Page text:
Potential Fight of Year not
hardly worth the ‘weight’

Jun 6, 2006 8:03 AM

Corrales-Castillo III created a commotion all right — a bigger bust than Anna Nicole Smith.

And, at least Anna Nicole fought the good fight for money and won in the Supreme Court. Diego Corrales walked away from a $1.2 million payday because his lightweight title belt outweighed stepping into the ring against an overweight opponent.

The biggest losers, as always is the public. Whether bettors or not, boxing lost a possible Fight of The Year, which the first Corrales-Jose Luis Castillo bout received.

It was not Corrales who created the problem, but his version of Roberto Duran’s No Mas left a multi-million dollar pay-per-view spectacular dumped at the altar. There’s no excuse for Castillo not making weight, but even the legendary Hands of Stone never dodged a fight.

The third Barrera-Morales fight ran into the same weighty issue when Erik could not make weight. The Barrera corner, led by the classy Marco Antonio, decided to fight. It was the correct and proper thing to do at the 11th hour with much at stake and an eager public willing to spend plenty to see such a classic matchup.

Obviously Corrales cared less about the public and more about his pride as a champion. The promoter Bob Arum is another ”˜heavy’ is this shaft.

"I think it’s time we teach these fighters a lesson,’’ Arum said when interviewed after the weigh-in.

Fine. If you really want to teach a lesson, do it after the fight. Make it nontitle to keep Corrales happy, and suspend Castillo at least two years for violating an essential part of the contract if he bolted.

Castillo came in 3½ pounds over the limit in the second fight and Corrales did not pull the plug. After being knocked out, Diego said he would not make that same mistake again. Instead, he made a far greater one.

3 to get ready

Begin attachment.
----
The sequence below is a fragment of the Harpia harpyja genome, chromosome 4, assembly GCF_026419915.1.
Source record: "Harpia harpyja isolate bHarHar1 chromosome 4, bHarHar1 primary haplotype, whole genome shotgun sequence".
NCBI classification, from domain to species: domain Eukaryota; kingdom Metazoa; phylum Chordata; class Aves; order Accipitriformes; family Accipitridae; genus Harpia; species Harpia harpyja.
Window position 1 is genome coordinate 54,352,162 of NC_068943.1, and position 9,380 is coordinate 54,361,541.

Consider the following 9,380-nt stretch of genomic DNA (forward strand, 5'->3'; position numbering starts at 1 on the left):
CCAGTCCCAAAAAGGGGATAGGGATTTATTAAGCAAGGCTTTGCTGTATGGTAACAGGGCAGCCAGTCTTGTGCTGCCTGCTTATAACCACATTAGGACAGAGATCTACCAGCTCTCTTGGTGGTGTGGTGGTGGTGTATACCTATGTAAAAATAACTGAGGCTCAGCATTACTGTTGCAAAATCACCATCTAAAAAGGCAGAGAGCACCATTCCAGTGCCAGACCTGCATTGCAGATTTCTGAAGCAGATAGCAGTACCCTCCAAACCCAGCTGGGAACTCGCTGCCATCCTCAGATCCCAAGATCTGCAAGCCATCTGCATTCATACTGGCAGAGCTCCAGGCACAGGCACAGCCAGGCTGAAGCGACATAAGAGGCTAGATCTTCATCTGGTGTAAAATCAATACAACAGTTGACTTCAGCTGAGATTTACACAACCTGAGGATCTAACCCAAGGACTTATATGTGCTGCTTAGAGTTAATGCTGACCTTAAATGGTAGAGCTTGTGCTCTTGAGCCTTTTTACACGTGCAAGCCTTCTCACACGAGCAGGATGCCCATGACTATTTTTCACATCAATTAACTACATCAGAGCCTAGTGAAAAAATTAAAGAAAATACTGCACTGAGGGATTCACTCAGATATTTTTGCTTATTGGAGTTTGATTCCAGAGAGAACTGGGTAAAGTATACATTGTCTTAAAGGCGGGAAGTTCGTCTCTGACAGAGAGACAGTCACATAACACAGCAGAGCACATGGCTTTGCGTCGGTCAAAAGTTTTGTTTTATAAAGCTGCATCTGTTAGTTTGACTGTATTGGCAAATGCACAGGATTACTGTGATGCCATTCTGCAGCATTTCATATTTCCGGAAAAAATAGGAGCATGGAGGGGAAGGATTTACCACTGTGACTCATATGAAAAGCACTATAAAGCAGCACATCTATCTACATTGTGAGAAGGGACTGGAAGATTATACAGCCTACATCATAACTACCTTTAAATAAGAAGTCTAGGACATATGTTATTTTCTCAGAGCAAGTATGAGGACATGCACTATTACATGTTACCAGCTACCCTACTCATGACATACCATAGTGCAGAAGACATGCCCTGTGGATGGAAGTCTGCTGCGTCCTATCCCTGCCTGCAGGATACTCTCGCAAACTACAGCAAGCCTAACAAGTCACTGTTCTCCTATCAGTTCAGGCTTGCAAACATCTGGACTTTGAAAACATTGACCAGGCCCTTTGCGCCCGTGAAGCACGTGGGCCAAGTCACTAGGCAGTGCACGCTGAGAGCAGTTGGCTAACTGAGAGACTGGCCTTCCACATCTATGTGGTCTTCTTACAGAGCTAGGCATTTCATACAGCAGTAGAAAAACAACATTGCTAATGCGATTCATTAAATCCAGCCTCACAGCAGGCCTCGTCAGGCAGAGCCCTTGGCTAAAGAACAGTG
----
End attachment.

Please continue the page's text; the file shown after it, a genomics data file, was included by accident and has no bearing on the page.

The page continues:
Meanwhile, Jimmy Vaccaro and Leroy’s are finalizing plans to upgrade three football contests the public should like as participants and students of betting.

"I always felt the evolution of the college football contest made a lot of sense," Vaccaro said. "I know Jay Kornegay at the Hilton has that great NFL contest with the $1,500 entry fee, but told him that a college football contest on that level should have been done 20 years ago."

With the Stardust Invitational’s status in limbo pending the resort’s demolition next year, Leroy’s is seizing the moment to reach the Hilton’s status.

"Sports have been under a rock as far as contests," Vaccaro said. "We’re doing something about it through Leroy’s."

Contest 1: Money Talks with 16 contestants paying $5,000 each to enter. Leroy’s will add $20,000 to the pot, making top prize $100,000. The winner gets $80,000, the runnerup $20,000. Entrants pick 7 games per week.

Contest 2: Defending Money Talks champ Nick Bogdanovich vs Steve Fessik in a season-long $50,000 winner-take-all. Each will put up $25,000, choose six games a week with wins worth one point and ties worth ½.

Contest 3: Leroy’s College Football Challenge, the most cost-friendly to the public. Players are allowed three entries at $250 apiece. Last year the top 30 were paid. Vaccaro is hoping to pay top 50 this time. Also, there will be a "second chance" contest over the final four weeks.

cher in California, who beat a field of 370 to gain the winner’s share of over $45,000.

"There’s a caviat this year to the Challenge," Vaccaro said. "This year the ones who got off to bad starts will have a chance to make money. We will run a separate contest the last four weeks and the player with the best record can win back some dough. I think that will keep everybody interested."